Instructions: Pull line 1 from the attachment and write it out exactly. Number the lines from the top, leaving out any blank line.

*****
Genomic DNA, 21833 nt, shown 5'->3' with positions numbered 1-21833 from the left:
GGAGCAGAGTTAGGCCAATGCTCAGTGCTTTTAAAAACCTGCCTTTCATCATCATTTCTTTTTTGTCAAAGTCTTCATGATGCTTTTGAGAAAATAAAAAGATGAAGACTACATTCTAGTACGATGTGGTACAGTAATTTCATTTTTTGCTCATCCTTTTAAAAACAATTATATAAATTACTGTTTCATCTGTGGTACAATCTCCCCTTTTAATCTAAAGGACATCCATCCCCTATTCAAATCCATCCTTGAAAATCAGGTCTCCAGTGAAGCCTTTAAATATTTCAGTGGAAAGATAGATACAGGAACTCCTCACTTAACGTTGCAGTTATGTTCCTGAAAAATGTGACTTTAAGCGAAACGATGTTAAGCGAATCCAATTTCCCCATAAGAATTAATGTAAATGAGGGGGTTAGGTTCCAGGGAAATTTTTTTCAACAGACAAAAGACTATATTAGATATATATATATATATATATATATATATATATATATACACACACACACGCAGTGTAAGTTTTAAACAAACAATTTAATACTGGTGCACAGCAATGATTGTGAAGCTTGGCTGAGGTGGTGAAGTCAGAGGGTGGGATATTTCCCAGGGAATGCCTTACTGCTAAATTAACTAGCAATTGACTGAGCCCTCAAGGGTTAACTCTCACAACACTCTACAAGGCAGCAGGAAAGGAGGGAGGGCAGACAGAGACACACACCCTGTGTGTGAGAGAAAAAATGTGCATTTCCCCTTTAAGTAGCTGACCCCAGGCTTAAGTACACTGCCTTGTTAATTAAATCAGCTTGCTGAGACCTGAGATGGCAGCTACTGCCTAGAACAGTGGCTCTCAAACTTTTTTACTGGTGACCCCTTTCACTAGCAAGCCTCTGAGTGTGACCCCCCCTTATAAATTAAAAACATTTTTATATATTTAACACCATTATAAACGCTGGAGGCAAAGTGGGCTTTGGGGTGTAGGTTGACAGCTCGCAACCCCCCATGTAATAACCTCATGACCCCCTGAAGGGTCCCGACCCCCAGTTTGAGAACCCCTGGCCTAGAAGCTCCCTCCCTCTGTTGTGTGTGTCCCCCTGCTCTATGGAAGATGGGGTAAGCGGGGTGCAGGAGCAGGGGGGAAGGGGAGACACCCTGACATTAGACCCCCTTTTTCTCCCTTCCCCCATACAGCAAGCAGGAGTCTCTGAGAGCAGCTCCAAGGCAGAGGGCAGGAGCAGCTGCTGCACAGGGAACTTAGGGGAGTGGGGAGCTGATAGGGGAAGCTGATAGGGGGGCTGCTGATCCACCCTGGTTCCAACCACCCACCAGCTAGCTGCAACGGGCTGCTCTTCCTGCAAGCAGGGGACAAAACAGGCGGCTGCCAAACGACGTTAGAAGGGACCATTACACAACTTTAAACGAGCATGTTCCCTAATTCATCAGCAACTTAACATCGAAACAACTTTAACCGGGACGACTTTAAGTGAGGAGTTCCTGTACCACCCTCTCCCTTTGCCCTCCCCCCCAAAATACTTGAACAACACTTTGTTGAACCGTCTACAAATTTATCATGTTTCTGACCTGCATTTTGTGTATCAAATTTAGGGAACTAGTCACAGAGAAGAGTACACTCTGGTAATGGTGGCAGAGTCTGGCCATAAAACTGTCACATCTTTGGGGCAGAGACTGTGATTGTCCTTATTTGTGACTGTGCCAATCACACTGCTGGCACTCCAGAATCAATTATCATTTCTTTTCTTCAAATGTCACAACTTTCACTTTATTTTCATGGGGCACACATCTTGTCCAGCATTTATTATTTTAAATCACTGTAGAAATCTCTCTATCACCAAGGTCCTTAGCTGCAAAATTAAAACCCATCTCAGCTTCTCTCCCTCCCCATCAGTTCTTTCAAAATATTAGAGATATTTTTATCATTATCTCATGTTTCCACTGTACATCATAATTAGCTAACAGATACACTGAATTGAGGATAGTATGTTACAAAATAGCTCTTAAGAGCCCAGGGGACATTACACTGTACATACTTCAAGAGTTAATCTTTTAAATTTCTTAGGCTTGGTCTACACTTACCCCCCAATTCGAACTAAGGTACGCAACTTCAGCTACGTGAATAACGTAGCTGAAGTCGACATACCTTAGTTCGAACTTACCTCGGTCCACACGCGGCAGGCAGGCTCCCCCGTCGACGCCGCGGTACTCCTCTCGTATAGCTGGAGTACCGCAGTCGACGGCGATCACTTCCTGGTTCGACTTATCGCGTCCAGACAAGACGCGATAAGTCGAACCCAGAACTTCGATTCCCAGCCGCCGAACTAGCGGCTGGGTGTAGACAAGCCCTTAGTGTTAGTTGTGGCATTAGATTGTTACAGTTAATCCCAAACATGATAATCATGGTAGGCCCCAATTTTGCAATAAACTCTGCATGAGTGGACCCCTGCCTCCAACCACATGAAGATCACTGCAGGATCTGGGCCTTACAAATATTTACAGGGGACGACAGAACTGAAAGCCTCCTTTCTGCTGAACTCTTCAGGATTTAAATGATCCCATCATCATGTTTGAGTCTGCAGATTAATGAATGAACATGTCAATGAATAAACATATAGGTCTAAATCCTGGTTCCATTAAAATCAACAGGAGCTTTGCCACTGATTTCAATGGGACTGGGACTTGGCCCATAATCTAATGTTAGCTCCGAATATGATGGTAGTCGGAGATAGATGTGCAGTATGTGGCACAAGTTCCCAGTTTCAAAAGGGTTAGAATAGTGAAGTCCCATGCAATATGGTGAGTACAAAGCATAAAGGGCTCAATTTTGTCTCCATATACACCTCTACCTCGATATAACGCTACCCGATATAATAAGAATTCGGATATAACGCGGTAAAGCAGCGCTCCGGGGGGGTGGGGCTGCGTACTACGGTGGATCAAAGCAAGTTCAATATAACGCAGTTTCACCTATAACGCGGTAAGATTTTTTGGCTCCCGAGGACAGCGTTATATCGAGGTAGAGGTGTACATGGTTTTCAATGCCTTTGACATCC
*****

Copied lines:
Genomic DNA, 21833 nt, shown 5'->3' with positions numbered 1-21833 from the left: